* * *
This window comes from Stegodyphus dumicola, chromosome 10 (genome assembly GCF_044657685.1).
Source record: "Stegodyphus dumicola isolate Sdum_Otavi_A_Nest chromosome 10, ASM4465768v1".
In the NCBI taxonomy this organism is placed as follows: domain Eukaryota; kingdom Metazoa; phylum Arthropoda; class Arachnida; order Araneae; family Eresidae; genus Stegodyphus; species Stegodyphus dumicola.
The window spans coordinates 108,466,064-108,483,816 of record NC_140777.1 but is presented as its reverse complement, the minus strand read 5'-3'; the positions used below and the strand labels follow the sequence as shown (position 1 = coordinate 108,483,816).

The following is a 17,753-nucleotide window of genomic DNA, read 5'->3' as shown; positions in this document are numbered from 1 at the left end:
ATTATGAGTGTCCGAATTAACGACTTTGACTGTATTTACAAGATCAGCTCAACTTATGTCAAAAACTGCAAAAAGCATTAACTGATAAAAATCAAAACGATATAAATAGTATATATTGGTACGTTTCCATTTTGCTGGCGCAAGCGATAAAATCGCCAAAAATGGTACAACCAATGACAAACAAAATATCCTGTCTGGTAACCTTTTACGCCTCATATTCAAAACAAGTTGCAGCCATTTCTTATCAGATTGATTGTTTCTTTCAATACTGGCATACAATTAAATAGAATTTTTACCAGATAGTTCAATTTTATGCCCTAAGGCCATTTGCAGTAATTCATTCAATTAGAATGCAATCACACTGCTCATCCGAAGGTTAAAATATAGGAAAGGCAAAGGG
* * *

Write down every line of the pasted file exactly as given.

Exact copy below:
This window comes from Stegodyphus dumicola, chromosome 10 (genome assembly GCF_044657685.1).
Source record: "Stegodyphus dumicola isolate Sdum_Otavi_A_Nest chromosome 10, ASM4465768v1".
In the NCBI taxonomy this organism is placed as follows: domain Eukaryota; kingdom Metazoa; phylum Arthropoda; class Arachnida; order Araneae; family Eresidae; genus Stegodyphus; species Stegodyphus dumicola.
The window spans coordinates 108,466,064-108,483,816 of record NC_140777.1 but is presented as its reverse complement, the minus strand read 5'-3'; the positions used below and the strand labels follow the sequence as shown (position 1 = coordinate 108,483,816).

The following is a 17,753-nucleotide window of genomic DNA, read 5'->3' as shown; positions in this document are numbered from 1 at the left end:
ATTATGAGTGTCCGAATTAACGACTTTGACTGTATTTACAAGATCAGCTCAACTTATGTCAAAAACTGCAAAAAGCATTAACTGATAAAAATCAAAACGATATAAATAGTATATATTGGTACGTTTCCATTTTGCTGGCGCAAGCGATAAAATCGCCAAAAATGGTACAACCAATGACAAACAAAATATCCTGTCTGGTAACCTTTTACGCCTCATATTCAAAACAAGTTGCAGCCATTTCTTATCAGATTGATTGTTTCTTTCAATACTGGCATACAATTAAATAGAATTTTTACCAGATAGTTCAATTTTATGCCCTAAGGCCATTTGCAGTAATTCATTCAATTAGAATGCAATCACACTGCTCATCCGAAGGTTAAAATATAGGAAAGGCAAAGGG